Yankees’ Virus Case Count Rises to Seven
The team announced that three coaches and four support staff members had tested positive as breakthrough cases ahead of Wednesday’s win over Tampa Bay.
By James Wagner
The Yankees’ coronavirus outbreak increased to seven confirmed cases on Wednesday.
Three of the team’s coaches and four of its support staff members — all seven people are fully vaccinated, and thus considered breakthrough cases — have tested positive and are in quarantine. All but one of them are asymptomatic, Manager Aaron Boone said before the Yankees beat the Tampa Bay Rays, 1-0, on Wednesday in St. Petersburg, Fla.
The Yankees withheld shortstop Gleyber Torres from the starting lineup as his virus test results were pending and on the advice of the joint Major League Baseball and players’ union committee overseeing the health and safety protocols during the pandemic, Boone said.
Despite a growing number of cases, Wednesday’s game was never in jeopardy, Boone said, and the team was able to cruise to victory thanks to Gerrit Cole’s 12 strikeouts in eight scoreless innings and a seventh-inning sacrifice fly by Aaron Hicks. The Yankees had been enjoying relaxed health and safety protocols under rules negotiated by M.L.B. and the players’ union for reaching the threshold of having at least 85 percent of the club’s traveling party fully vaccinated.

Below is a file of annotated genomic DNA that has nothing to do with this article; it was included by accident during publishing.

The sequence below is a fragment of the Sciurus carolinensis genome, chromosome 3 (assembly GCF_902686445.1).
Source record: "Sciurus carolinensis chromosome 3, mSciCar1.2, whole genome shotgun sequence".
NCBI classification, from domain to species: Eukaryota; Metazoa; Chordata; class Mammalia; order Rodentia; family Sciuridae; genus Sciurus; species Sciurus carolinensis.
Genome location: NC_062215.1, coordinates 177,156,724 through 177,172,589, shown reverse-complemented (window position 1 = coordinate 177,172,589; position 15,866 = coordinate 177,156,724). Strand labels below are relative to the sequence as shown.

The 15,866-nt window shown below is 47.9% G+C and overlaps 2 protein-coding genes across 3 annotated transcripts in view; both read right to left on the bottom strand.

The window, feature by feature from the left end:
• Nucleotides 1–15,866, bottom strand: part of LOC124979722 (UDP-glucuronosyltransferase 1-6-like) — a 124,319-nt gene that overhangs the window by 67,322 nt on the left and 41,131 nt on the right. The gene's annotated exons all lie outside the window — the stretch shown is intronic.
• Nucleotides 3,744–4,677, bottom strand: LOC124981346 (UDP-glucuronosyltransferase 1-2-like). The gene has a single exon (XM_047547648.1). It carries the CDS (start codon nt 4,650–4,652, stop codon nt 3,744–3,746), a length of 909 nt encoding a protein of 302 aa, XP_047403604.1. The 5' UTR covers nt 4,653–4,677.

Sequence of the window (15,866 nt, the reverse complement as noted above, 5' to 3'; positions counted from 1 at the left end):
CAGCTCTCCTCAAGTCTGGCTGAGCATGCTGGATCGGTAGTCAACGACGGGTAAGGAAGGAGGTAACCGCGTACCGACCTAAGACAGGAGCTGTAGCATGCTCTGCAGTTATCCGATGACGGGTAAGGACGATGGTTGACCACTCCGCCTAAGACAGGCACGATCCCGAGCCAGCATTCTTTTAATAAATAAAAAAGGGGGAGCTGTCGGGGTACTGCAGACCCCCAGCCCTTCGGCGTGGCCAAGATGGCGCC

The Yankees’ outbreak began with the third-base coach Phil Nevin on Sunday, when the team flew from New York to Florida to face the Rays. (Nevin, along with Boone, received the single-dose Johnson & Johnson vaccine during spring training in March.) The Yankees were tested extensively on Monday, when they had a scheduled day off, and again before Tuesday’s 3-1 win over the Rays.
M.L.B. conducted contact tracing, and no players were identified as close contacts. It also helped that the Yankees had largely been vaccinated, which blunted the impact and spread of the virus and changed how their situation was handled. Last season, M.L.B. postponed 45 games after outbreaks and cases, and the leagues had already done so seven times this season.
“I feel like, in a lot of ways, because we’re vaccinated, we’re kind of good and able to deal with this,” said Boone, who also expressed a bit of frustration because the virus testing was now so good it could detect even small traces of the virus.
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